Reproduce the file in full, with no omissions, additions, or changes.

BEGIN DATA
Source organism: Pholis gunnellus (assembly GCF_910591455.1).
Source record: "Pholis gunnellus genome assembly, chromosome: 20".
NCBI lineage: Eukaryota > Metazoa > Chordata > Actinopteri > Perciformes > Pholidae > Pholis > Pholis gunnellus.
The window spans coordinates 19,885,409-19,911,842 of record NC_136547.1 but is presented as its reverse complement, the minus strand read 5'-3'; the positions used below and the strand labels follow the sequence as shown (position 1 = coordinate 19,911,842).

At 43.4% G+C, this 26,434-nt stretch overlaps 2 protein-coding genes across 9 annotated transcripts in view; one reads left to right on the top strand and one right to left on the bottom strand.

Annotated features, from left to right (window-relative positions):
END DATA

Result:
Source organism: Pholis gunnellus (assembly GCF_910591455.1).
Source record: "Pholis gunnellus genome assembly, chromosome: 20".
NCBI lineage: Eukaryota > Metazoa > Chordata > Actinopteri > Perciformes > Pholidae > Pholis > Pholis gunnellus.
The window spans coordinates 19,885,409-19,911,842 of record NC_136547.1 but is presented as its reverse complement, the minus strand read 5'-3'; the positions used below and the strand labels follow the sequence as shown (position 1 = coordinate 19,911,842).

At 43.4% G+C, this 26,434-nt stretch overlaps 2 protein-coding genes across 9 annotated transcripts in view; one reads left to right on the top strand and one right to left on the bottom strand.

Annotated features, from left to right (window-relative positions):